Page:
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Windowed Gaussian Surprise and Running Windowed Mean / Variance 1.0

Date Added: July 04, 2013  |  Visits: 165

This code calculates the (windowed!) running mean and variance as well asthe windowed Gaussian surprise for each newly added element.A simple (and useless) usage example: data=rand(1,100); % randomly generate 100 1-D samples history_length=10; % use a window size of 10 samples [s1,m1,v1]=gaussian_windowed_surprise_ring_buffer(data,history_length);where m1 is the running window mean, v1 is the variance in the window,and s1 is the windowed Gaussian surprise (novelty, saliency,interestingness, wow, ...).Here is another example on how we can (very simply) calculate theauditory surprise / acoustic surprise similar to the approach presentedin [1]: T = 0:0.001:2; X = chirp(T,100,1,200,'q'); Y=spectrogram(X,128,120,128,1E3); Z=abs(Y); surprise=mean(gaussian_windowed_surprise_ring_buffer(Z,10)); figure('name','Demo: Surprise of the chirp signal'); plot(surprise);However, in real applications you need to choose, e.g., a meaningfulfrequency range and window length. Furthermore, please consider that thevalues for the first elements (i.e., the first history_size-1 elements)are wrong/broken and should be treated accordingly.Please see [1] for details and an application of the Gaussian windowedsurprise and be so kind to cite [1], if you use the provided code.[1] B. Schauerte, B. KdoDshn, K. Kroschel, R. Stiefelhagen, "Multimodal Saliency-based Attention for Object-based Scene Analysis," in Proc. Int. Conf. Intelligent Robots and Systems (IROS), 2011.(Please note that this is NOT the [reference/original] implementation that was applied in [1] and there ARE differences in the results due to different calculations/algorithms.)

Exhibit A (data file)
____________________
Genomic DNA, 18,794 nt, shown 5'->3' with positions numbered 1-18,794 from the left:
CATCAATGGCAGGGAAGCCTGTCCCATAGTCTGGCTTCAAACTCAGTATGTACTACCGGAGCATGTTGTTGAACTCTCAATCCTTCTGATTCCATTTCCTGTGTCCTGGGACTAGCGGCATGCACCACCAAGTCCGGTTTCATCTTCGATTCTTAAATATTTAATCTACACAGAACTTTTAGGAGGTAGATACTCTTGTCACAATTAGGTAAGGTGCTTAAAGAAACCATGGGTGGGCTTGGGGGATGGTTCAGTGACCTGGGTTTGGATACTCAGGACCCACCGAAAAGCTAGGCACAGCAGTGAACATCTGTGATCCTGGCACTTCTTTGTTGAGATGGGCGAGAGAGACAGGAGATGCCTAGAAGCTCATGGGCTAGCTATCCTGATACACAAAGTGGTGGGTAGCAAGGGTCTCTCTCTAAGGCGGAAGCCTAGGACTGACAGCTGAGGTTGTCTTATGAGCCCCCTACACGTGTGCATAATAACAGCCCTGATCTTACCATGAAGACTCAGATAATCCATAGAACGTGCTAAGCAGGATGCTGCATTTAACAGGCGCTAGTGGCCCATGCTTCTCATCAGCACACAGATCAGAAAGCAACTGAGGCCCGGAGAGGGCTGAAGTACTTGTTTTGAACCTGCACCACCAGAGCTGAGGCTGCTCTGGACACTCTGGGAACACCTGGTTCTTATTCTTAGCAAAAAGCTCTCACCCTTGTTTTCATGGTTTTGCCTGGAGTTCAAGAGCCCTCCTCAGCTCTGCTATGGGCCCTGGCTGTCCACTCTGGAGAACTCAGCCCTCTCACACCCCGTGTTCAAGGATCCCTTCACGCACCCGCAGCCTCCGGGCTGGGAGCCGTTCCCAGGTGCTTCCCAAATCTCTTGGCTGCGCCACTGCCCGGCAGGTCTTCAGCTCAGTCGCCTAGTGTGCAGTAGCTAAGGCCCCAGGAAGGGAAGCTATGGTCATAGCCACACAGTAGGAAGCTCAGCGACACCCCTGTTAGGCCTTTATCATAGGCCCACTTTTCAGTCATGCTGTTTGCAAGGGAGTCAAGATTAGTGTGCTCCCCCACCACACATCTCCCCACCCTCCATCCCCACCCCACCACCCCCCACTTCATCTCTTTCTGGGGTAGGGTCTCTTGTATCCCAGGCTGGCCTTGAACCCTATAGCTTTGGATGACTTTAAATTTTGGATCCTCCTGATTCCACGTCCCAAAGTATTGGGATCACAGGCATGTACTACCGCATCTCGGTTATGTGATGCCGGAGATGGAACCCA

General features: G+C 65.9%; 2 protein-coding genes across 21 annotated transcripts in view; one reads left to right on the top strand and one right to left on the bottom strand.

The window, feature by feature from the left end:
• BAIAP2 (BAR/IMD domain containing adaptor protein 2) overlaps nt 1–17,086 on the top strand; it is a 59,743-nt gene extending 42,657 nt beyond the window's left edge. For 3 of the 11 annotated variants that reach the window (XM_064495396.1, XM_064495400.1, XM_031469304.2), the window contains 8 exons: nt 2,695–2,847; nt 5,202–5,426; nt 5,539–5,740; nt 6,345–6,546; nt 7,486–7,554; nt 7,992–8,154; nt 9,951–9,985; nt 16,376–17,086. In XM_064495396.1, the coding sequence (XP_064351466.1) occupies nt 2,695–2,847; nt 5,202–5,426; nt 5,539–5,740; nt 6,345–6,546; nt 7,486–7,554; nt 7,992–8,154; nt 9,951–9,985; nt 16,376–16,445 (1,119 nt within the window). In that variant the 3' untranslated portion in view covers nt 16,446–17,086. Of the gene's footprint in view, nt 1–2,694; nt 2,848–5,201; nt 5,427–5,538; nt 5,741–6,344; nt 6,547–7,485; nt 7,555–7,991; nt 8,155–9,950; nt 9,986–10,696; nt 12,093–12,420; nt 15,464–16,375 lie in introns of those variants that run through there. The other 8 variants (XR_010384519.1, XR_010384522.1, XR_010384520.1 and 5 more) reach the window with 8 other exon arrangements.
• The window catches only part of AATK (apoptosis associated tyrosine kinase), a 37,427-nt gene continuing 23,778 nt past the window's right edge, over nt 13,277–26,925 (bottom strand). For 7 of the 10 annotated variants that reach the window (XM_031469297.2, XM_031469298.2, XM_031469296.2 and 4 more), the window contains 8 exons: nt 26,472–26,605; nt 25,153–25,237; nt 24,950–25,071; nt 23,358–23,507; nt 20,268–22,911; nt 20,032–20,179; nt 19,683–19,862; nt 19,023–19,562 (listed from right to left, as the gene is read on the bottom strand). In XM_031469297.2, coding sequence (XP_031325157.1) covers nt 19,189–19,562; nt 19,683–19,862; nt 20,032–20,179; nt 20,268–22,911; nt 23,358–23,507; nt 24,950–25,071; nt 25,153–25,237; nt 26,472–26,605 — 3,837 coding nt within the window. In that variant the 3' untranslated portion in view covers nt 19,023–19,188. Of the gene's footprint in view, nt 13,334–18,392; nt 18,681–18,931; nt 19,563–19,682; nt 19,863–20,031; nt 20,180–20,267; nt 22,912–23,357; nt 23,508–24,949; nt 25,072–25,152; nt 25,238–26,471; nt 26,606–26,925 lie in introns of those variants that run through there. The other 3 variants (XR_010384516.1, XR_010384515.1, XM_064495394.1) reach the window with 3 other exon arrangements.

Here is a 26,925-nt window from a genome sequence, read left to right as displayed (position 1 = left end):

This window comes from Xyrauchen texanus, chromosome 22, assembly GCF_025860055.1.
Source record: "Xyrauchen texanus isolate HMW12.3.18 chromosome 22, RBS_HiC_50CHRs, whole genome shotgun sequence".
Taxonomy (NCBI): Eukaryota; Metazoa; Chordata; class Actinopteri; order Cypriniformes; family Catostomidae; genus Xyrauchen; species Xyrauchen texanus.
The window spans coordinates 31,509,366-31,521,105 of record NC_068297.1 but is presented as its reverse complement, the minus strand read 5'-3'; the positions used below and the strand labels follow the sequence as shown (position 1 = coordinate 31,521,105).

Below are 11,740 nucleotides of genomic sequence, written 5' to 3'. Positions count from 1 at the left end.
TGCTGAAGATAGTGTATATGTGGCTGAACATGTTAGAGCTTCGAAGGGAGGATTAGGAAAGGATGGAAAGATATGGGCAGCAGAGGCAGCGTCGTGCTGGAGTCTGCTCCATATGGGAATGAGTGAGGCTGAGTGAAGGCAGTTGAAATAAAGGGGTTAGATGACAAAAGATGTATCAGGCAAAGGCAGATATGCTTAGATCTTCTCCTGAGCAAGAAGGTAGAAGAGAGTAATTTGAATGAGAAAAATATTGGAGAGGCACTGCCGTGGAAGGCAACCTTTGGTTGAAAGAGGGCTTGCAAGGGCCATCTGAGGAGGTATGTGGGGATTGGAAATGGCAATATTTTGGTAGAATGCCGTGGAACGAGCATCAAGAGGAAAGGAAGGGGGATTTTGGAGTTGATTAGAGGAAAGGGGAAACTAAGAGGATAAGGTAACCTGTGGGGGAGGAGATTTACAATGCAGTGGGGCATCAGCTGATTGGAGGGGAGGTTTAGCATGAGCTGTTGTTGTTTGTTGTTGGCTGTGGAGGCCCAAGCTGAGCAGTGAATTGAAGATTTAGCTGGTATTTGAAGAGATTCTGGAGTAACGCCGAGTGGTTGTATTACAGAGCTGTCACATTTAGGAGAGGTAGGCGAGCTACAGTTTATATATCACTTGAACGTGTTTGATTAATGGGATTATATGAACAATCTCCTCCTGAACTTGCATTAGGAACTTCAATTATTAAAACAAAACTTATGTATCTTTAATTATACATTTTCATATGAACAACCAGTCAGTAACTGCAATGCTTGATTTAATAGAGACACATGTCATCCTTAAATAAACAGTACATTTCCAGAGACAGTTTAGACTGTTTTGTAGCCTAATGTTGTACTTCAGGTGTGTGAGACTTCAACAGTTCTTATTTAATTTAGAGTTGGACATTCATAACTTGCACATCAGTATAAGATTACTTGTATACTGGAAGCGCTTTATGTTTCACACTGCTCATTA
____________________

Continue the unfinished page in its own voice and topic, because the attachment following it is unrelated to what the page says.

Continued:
Requirements: No special requirements Platforms: Matlab Keyword: Application,  Details,  Elements,  History Size,  Provided,  Treated,  Wrongbroken Users rating: 0/10